Margie Hunter believes in the healing power of words, especially when combined with nature’s beauty. The graphic artist combined her empathetic heart and creative spirit to inspire her community throughout the COVID pandemic with The Kindness Rocks Project in her garden. Friends and strangers continue to delight in the hand-painted rocks in all vibrant shades of the rainbow along the popular walking trail in Leesburg – with each stone carrying an encouraging message.
The sign at the front of the rock garden states, “Take one when you need one. Share one with a friend who needs some inspiration or leave one for another.” How can we create little pockets of wonder that pop up from out of nowhere and surprise us?”
Hunter likes surprises and giving visitors reasons to visit again. She has recently beautified the garden with hundreds of handcrafted flowers and butterflies she made from repurposed aluminum over the winter. The cans were donated by the community.
“I get so much positive feedback from the kindness garden and so many requests by people asking how they can help,” explains Hunter. “I racked my brain for ideas to involve my friends and neighbors. I came up with the idea to ask for everyone's aluminum cans.”
Hunter says she used to make paper flowers and used the same pattern to cut the flowers out of aluminum cans. “I figured out that, once the cans are flattened, they cut easily with scissors. Through much trial-and-error, I figured out how to paint and assemble the flowers.”
As the cans continued to show up on her porch, Hunter says she kept creating and assembling. The larger cans were made into flowers and the smaller ones worked perfectly for creating butterflies. “My family convinced me to not paint the backs of the butterflies, and they were right. They are more interesting since you can look at the back of their wings and see what kind of cans they were cut from,” she says.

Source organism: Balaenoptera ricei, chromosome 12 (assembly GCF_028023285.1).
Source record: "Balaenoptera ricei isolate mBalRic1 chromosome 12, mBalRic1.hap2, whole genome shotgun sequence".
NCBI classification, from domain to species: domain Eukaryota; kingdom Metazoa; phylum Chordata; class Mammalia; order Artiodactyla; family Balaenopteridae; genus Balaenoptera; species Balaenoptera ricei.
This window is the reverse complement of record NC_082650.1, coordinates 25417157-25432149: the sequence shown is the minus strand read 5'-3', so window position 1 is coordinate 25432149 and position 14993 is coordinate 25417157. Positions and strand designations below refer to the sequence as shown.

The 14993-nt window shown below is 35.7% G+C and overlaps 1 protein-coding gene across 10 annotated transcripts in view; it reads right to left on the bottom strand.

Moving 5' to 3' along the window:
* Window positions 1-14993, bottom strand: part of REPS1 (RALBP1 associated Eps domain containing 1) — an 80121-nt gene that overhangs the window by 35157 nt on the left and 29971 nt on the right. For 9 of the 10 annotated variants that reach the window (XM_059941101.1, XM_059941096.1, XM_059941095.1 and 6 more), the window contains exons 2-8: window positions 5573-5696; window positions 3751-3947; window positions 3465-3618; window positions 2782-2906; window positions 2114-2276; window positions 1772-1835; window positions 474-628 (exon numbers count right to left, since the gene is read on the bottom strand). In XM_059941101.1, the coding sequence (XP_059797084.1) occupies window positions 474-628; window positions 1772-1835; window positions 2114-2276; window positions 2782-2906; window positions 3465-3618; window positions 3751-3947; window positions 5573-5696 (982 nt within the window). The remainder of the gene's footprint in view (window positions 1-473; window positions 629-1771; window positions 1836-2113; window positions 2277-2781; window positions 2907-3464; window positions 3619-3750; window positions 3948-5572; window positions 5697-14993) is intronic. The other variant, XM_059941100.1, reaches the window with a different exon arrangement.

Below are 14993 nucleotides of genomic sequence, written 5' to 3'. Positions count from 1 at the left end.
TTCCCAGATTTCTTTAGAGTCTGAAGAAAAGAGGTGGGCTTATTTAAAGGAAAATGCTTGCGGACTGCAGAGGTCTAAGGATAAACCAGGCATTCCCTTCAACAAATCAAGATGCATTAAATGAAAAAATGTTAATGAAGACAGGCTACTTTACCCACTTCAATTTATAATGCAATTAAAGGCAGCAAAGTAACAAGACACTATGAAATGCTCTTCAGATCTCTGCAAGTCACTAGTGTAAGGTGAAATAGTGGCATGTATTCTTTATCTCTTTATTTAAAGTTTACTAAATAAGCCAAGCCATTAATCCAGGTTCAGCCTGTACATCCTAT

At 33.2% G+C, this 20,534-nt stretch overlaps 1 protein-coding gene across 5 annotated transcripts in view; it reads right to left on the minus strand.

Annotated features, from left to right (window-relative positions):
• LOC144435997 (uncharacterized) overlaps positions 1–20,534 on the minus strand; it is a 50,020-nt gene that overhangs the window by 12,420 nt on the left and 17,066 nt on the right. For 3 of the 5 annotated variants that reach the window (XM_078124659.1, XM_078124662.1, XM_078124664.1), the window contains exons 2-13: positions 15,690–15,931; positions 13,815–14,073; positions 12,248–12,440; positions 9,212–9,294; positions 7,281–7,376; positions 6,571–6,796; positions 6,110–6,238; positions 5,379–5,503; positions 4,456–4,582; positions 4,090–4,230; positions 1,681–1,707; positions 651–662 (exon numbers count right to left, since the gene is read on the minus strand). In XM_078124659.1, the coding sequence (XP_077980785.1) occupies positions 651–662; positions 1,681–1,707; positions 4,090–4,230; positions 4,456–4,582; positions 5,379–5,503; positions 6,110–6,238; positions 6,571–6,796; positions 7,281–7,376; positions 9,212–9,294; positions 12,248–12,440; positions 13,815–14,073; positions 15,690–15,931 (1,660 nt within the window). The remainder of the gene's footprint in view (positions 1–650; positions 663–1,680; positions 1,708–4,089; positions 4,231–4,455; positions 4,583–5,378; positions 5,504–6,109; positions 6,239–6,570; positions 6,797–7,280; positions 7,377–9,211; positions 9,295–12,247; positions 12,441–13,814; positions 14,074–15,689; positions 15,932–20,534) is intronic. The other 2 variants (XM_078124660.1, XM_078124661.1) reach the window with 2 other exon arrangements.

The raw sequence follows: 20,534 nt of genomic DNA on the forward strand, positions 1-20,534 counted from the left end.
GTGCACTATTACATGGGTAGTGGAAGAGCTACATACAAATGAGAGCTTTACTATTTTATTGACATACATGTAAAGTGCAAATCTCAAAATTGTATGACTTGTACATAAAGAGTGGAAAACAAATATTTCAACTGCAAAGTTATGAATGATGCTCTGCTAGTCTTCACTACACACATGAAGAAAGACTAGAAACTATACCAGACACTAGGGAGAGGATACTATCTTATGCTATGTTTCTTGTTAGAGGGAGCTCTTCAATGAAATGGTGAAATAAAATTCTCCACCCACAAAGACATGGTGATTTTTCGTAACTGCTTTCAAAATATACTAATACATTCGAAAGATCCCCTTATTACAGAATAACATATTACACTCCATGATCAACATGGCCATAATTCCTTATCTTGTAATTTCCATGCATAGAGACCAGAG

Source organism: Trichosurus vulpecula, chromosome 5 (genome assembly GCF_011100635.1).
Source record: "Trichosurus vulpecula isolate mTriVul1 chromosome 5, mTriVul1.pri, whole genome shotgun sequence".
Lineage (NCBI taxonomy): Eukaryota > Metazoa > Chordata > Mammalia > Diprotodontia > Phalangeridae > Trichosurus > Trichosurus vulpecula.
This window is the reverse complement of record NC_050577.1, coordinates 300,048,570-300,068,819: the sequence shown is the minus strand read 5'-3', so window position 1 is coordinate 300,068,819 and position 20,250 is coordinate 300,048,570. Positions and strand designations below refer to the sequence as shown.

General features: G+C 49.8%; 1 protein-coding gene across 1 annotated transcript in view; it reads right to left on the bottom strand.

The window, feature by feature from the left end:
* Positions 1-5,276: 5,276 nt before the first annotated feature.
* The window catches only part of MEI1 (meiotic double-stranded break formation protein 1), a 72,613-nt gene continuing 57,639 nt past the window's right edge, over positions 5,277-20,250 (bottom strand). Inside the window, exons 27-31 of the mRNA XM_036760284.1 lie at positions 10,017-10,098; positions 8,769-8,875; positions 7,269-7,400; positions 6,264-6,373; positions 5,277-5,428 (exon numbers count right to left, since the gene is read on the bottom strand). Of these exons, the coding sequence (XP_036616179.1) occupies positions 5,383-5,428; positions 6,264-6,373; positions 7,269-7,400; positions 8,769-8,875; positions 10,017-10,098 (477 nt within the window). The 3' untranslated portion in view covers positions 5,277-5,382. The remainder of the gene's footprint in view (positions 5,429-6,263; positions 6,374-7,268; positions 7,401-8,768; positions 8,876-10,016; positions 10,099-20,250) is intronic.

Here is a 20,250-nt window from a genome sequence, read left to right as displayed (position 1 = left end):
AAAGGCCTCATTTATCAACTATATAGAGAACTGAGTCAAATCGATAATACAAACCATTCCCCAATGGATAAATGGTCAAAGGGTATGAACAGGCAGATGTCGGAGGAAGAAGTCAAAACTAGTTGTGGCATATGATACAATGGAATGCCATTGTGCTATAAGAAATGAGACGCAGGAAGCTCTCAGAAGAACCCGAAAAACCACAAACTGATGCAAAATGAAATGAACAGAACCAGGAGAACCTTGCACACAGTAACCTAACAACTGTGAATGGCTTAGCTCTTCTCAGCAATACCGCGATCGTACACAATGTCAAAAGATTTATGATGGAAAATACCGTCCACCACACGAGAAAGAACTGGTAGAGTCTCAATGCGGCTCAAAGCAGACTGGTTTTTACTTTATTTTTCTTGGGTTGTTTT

The new garden endeavor may have given her a slight pause from scrubbing rocks and painting them pretty, but she is continuing her production of kindness rocks. Hunter says she is not quite done yet with the cans, however.
“I have one more idea. One of my friends is giving me these super-cool craft beer cans. They are already beautiful works of art. I am not painting them, (but) leaving the original artwork on the petals. They will also be a slightly larger flower, to show more of the awesome artwork. I will make a separate Biergarten (beer garden) for those who get tired of looking at rainbows and butterflies.”
Everything in the garden is to make the community feel kindness in the world, Hunter explains. From the rocks to the newly added flowers and butterflies, to the bench with sprawling messages of inspiration and the colorful-crocheted tree – they are for all to enjoy and admire.
Hunter says she personally feels joy witnessing people find delight in her garden. During the Easter season, she dresses up as the Easter Bunny in which she will put out eggs for the children to also collect from her garden.
“If you could see the reactions,” she says. “Especially from the children, who have no filter. It's so worth it.”
This installation is located on Graywood Way NE in Leesburg, Virginia.